• 8 Artists

    On Painting

    ”A painting must always move beyond its subject,” says British painter Michael Simpson, who sees the practice of painting as ”giving form to an idea.” Hear how he, David Hockney and 6 other painters work with the classical art form.

  • Mette Winckelmann

    Woman to Woman

    ”You must evaluate whether the system you’re part of could be effectuated differently.” Meet artist Mette Winckelmann, who believes that abstract painting communicates deeper than language, and explore her visual take on gender politics.

  • Chigozie Obioma

    Everything We Do is Preordained

    Award-winning Nigerian author Chigozie Obioma calls his debut novel ‘The Fishermen’ “an Igbo version of a tragedy.” Meet the author and hear about his modern day metaphor of “the paradox that is Nigeria.”

  • Ed Ruscha

    Words Have No Size

    The road to being an artist was “like blind leading the blind” says Ed Ruscha, who grew to be one of the most recognised American artists of the 20th century. Hear the story of West Coast Jazz, his break with abstract art and L.A. in the 1960s.

  • Margrethe Odgaard

    Colour Diary of New York

    Becoming more aware of your surroundings can “open a new dimension inside as well as outside yourself.” Meet award-winning Danish designer Margrethe Odgaard who has trained herself to register the world through colours.

  • Adam Caruso

    Novelty is nonsense

    "The European city is one of the great human inventions!” Adam Caruso advocates building with a deep sense of history and tradition. Meet the architect behind the award-winning Tate Britain conversion and numerous Gagosian galleries.

  • Thomas Hirschhorn

    A World of Collage

    Swiss artist Thomas Hirschhorn juxtaposes pixelated images from the media. His works are not about technology, says the artist: “I try to give form to what I can’t accept: that someone else can decide for me what I should do, see or think.”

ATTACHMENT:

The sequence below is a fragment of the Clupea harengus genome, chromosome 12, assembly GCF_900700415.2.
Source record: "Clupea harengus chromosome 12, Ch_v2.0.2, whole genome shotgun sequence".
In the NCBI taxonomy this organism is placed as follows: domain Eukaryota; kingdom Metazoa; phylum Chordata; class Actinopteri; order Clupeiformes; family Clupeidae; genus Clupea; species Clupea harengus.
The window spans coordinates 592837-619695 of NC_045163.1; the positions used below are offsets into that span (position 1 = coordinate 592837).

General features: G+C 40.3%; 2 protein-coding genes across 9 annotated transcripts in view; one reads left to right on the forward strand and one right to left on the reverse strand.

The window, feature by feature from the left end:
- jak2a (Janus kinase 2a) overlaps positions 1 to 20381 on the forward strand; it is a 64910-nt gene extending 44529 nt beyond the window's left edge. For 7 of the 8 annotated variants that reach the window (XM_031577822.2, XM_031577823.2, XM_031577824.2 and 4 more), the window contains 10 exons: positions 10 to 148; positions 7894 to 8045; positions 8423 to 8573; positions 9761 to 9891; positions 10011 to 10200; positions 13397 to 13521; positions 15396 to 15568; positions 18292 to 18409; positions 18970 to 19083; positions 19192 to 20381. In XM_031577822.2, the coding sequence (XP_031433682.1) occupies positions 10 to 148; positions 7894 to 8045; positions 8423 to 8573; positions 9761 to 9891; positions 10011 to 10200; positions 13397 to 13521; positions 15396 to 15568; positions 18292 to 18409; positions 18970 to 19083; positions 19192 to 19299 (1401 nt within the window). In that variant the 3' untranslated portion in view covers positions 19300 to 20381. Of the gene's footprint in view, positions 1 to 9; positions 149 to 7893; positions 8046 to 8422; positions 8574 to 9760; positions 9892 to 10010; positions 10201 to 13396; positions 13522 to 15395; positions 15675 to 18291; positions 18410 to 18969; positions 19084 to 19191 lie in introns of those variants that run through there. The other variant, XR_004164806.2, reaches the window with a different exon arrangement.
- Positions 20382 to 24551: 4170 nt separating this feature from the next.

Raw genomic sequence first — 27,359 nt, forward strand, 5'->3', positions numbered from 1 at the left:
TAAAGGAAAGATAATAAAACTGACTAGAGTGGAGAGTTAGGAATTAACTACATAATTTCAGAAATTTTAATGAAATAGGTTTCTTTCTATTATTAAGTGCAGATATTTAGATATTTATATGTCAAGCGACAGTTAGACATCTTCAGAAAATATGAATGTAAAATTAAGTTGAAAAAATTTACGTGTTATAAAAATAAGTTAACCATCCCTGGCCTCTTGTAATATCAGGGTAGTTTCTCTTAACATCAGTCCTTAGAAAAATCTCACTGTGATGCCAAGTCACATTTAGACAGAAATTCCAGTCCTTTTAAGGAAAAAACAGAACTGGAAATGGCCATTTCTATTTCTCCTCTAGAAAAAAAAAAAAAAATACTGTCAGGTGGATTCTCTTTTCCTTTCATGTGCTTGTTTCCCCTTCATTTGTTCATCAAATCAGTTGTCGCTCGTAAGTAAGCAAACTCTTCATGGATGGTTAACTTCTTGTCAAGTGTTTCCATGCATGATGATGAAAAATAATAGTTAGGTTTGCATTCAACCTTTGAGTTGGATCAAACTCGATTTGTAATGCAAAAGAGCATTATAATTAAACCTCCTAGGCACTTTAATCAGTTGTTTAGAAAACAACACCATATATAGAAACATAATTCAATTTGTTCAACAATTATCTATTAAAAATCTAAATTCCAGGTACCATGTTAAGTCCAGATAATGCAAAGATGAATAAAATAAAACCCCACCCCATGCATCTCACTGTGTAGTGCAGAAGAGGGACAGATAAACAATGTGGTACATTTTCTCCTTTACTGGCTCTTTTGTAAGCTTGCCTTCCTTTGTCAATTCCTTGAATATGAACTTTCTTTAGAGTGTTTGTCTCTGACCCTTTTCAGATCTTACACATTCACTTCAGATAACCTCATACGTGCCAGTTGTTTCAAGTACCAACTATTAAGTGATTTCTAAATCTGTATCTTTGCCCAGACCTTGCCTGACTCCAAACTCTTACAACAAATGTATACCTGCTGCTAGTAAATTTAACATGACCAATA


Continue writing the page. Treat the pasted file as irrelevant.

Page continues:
• Jonathan Safran Foer

    On Donald Trump

    Jonathan Safran Foer, star of American literature, offers interesting views on America’s new president and the consequences Trump will have on American culture. "The place for literature may be even more important than before," he says.

  • Dorte Mandrup

    Where Place Meets Sculpture

    Rising from the landscape in a place rich with materiality and history sits architect Dorte Mandrup’s new Wadden Sea Centre. Meet the renowned architect and see a building were “everything comes together.”

  • 5 Artists

    on Making Sculptures

    “All sculpture that I’m interested in knows that death is the inevitable conclusion.” Award-winning artist Antony Gormley sees art as the expression and generation of hope. Hear how he and five other artists work with sculpture.

  • Karl Ove Knausgård

    Literature Should be Ruthless

    Karl Ove Knausgård has enchanted the literary world with ‘My Struggle’, a novel of more than 3000 pages about his own life. Watch the star author discuss literature, writing and how his autobiographical style is closely connected to fiction.